Let’s activate a rolling-restart by changing the JAVA_OPTIONS testval value to 2. After the new configuration is applied, the Operator will detect the change and begin a rolling restart.

Modify domain.yaml and change the testval system property to two:

value: "-Dtestval=2"

Now apply the YAML file to begin the rolling-restart:

kubectl apply -f ./domain.yaml

Checking the restart status

You can see in the three output sections below, that the rolling restart begins with the administration server, then moves on to managed-server-1. The pod is deleted (Terminating STATUS), then recreated (ContainerCreating STATUS). After the administration server is running again, one of the managed servers will be recycled. Note that the order of managed server recycling is indeterminate.

Get the pods:

kubectl get pod -n sample-domain1-ns

NAME                              READY   STATUS        RESTARTS   AGE
sample-domain1-admin-server       1/1     Terminating   0          5h33m
sample-domain1-managed-server-1   1/1     Running       0          5h30m
sample-domain1-managed-server-2   1/1     Running       0          5h28m
sample-domain1-managed-server-3   1/1     Running       0          6m5s

Get the pods:

kubectl get pod -n sample-domain1-ns

NAME                              READY   STATUS              RESTARTS   AGE
sample-domain1-admin-server       0/1     ContainerCreating   0          1s
sample-domain1-managed-server-1   1/1     Running             0          5h31m
sample-domain1-managed-server-2   1/1     Running             0          5h29m
sample-domain1-managed-server-3   1/1     Running             0          7m13s

Get the pods:

kubectl get pod -n sample-domain1-ns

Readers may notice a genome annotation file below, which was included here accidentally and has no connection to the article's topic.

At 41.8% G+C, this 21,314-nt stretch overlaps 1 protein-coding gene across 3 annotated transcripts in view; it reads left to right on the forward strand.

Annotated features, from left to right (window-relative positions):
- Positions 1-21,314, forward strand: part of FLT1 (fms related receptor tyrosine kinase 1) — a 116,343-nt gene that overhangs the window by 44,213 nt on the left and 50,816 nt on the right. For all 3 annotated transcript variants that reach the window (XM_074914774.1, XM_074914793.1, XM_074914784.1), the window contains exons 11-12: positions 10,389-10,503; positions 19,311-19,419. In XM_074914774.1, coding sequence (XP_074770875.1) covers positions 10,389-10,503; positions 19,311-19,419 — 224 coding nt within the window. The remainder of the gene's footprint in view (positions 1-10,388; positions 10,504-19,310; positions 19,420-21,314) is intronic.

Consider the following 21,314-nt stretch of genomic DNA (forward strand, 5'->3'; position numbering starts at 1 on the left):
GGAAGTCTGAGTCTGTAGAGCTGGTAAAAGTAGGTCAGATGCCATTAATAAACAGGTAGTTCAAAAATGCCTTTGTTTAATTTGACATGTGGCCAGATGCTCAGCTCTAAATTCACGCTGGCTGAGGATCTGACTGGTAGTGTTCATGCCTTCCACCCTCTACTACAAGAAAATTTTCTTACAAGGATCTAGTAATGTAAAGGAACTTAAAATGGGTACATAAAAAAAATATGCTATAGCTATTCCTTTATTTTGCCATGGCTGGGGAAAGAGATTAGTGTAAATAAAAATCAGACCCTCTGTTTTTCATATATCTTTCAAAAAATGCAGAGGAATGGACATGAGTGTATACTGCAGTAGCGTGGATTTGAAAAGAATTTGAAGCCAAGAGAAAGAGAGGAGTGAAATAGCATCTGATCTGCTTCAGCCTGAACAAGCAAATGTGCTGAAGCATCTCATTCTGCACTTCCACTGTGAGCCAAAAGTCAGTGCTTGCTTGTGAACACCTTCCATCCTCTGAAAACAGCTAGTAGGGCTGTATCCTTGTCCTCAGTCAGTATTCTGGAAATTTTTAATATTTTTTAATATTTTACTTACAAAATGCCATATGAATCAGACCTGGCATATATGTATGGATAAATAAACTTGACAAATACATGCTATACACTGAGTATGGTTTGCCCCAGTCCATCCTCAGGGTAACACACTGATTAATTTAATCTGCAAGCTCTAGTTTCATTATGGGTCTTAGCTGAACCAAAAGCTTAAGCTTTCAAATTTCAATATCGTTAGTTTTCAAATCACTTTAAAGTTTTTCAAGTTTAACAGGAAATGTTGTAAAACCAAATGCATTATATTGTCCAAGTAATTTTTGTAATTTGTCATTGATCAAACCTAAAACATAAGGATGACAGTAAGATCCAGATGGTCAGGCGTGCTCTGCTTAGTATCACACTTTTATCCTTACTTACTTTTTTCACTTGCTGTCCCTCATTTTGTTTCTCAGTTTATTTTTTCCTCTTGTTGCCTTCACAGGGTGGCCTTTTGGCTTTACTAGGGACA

NAME                              READY   STATUS        RESTARTS   AGE
sample-domain1-admin-server       1/1     Running       0          79s
sample-domain1-managed-server-1   1/1     Terminating   0          5h33m
sample-domain1-managed-server-2   1/1     Running       0          5h30m
sample-domain1-managed-server-3   1/1     Running       0          8m31s

As part of this exercise, we ran the cache validate client after the rolling restart to validate that no data was lost.


This wraps up our discussion of creating a WebLogic domain with Coherence in Kubernetes. The powerful features of both the WebLogic Operator and WebLogic Deployment Tooling show you how easy it is to create and deploy a complex domain. In addition, the Operator makes it very simple to do post-provisioning lifecycle operations. We hope this article is helpful and we look forward to your feedback. See the references below for more information.




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Comments ( 1 )
  • Alex Monday, June 22, 2020
    Hi, I want to do a blue green deployment for an application running in weblogic using the K8S operator.
    The way I was thinking that it should work is like this:
    Step 1. Coherence cluster is deployed in domain D-coherence, and is used by all versions of application ApplicationX for session replication.
    Step 2. ApplicationX-v1 is deployed to domain D-blue -> uses coherence cluster deployed in domain D-coherence
    Step 3. ApplicationX-v2 is deployed to domain D-green -> uses coherence cluster deployed in domain D-coherence
    This would allow us to easily test the new version v2 and rollback if necessary.
    My questions are:
    1. Can I deploy a coherence cluster in K8S using the weblogic operator?
    2. Can I connect to a coherence cluster from a different domain?
    3. Is it possible to have two apps, running in different domains, that share the same cache? We need this so that we don't loose sessions while we switch to the new version.